Effective Ways to Slow the Progression of Myopia

August 29, 2022

Ever had trouble focusing on faraway objects? Myopia is a condition that causes this issue with focusing. More than 20 percent of the world’s entire population has this problem, and it is possible to slow down its progression in children and adolescents. 
What are some ways of slowing down the progression of myopia?

Increase the Time You Spend Outside


One sure way to increase myopia is spending too much time focusing on your computer and working. You need to take a break from time to time and apply the 20-20-20 rule. It states that for every 20 minutes you spend on a computer, stop, and look around for 20 seconds. During this time, focus on objects 20 feet away from you.

When you do this, your eyes relax, and you exercise their muscles. They stay strong and can effectively focus on a distance. The better way to do this is to take a break and walk outside. Here, you can focus on objects farther than 20 feet away. Your eye muscles also readjust to the sunlight, making them strong and effective.

Using Atropine Eye Drops


Studies show that this method is 81 percent effective in decreasing myopia progression in children. The use of atropine eye drops is primarily dilating the pupil before eye exams. The eye drops allow the eye to accommodate more light.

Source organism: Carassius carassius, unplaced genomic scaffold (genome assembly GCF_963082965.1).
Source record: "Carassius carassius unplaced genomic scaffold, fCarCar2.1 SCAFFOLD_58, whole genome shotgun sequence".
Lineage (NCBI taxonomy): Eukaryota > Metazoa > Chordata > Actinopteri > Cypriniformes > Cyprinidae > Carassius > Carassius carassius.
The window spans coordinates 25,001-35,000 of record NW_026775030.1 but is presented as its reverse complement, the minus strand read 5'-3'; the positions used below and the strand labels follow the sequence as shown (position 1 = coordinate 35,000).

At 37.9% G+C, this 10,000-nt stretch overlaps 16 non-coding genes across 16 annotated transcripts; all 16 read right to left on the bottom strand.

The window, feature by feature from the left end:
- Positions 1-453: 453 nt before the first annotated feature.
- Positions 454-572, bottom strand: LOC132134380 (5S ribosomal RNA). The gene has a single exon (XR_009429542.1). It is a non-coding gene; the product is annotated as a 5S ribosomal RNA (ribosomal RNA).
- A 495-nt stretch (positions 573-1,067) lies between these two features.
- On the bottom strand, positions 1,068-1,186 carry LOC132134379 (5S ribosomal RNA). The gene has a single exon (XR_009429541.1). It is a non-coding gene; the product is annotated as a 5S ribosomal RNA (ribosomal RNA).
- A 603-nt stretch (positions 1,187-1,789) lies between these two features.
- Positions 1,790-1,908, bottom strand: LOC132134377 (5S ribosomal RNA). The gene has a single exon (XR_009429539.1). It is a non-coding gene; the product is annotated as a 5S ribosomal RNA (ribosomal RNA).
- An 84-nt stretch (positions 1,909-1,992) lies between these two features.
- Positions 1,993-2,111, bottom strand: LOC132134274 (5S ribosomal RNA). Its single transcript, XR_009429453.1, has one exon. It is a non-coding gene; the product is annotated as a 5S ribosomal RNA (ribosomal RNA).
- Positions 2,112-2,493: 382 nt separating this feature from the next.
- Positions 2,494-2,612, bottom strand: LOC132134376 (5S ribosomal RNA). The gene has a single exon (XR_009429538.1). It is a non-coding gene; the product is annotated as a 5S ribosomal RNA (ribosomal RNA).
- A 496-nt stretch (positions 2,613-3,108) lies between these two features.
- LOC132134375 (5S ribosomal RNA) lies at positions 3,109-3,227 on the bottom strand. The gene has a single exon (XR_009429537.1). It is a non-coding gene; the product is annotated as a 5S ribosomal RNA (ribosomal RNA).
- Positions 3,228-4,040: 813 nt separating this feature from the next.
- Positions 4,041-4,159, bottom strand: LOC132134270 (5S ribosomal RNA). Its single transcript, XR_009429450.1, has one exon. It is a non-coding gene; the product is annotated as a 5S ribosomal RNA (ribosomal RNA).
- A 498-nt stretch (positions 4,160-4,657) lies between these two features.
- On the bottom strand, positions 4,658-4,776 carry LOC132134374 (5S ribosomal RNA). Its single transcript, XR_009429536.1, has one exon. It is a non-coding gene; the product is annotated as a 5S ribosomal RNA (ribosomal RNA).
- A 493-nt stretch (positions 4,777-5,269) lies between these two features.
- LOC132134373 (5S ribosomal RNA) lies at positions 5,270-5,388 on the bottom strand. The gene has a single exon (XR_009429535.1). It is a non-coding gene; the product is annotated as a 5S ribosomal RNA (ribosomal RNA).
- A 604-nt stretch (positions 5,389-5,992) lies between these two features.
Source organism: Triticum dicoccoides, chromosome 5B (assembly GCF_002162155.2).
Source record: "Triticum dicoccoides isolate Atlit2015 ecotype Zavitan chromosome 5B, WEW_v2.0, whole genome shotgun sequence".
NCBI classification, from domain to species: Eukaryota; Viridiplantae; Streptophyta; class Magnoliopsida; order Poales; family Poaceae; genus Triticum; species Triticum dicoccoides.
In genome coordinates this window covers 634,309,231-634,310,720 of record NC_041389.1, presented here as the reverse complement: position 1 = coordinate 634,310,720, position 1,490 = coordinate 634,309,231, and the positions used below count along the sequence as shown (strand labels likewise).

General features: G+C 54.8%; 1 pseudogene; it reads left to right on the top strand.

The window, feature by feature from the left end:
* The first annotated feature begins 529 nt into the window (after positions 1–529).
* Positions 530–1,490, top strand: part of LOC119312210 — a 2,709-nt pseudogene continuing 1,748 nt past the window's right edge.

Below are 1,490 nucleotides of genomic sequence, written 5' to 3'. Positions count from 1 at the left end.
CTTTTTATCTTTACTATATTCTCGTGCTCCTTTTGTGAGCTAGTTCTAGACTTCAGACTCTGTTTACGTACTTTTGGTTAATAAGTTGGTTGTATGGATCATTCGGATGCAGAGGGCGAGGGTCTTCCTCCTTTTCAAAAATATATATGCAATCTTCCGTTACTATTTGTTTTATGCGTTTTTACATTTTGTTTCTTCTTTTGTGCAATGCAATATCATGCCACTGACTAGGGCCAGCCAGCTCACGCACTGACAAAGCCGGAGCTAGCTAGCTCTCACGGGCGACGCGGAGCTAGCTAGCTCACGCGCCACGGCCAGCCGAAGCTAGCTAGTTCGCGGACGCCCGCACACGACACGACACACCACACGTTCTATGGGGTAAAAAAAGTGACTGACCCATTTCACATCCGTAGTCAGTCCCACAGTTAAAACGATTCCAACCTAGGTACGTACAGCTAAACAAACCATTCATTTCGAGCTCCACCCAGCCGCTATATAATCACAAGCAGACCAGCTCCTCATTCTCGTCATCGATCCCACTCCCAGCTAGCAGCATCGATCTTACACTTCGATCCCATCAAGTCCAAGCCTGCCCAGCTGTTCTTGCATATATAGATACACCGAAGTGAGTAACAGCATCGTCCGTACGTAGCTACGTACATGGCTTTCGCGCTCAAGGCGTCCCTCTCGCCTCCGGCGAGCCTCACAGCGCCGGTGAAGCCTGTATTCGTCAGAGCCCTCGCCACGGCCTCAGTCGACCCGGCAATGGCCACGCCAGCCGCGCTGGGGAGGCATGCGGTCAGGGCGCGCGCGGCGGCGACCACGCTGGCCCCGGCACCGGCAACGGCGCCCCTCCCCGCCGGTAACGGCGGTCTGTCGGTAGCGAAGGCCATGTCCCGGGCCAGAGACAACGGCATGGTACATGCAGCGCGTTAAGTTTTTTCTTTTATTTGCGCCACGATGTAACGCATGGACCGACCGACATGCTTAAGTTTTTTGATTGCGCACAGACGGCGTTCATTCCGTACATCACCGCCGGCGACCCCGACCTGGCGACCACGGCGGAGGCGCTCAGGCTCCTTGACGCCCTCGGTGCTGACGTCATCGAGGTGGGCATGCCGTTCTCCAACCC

The atropine blocks acetylcholine, a neurotransmitter that causes the muscles to relax. The pupil can dilate, which reduces fatigue from focusing on objects at a distance. As the eye accommodates more light, you can better see objects at a distance. Hence, the eyeball doesn’t need to elongate.

Multifocal Contact Lenses


These lenses work similarly to eyeglasses. However, remember that you need a contact lens fitting. The power of eyeglass lenses is not directly proportional to contact lenses. 
The lenses have full focusing power in the center but less power in the periphery. The lower strength ensures that light entering the eye focuses on the retina. It stops the elongation of the eye as it tries to accommodate the light. 



Orthokeratology or ortho-k uses rigid gas-permeable lenses to correct myopia and slow its progression. You wear the lenses at night and, as you sleep, they temporarily change the shape of your cornea. They flatten it, allowing you to see clearly during the day.

As time progresses, the eyeball elongation stops, and the doctor can provide you with lenses to maintain the shape of the cornea. You will still have to wear these lenses during the night. When you stop wearing ortho-k lenses, your cornea returns to shape, and the elongation of the eye will continue.

For more information on ways to slow down the progression of myopia, visit Eye Associates of New York at our New York, New York office. Call (212) 650-4888 to schedule an appointment today.

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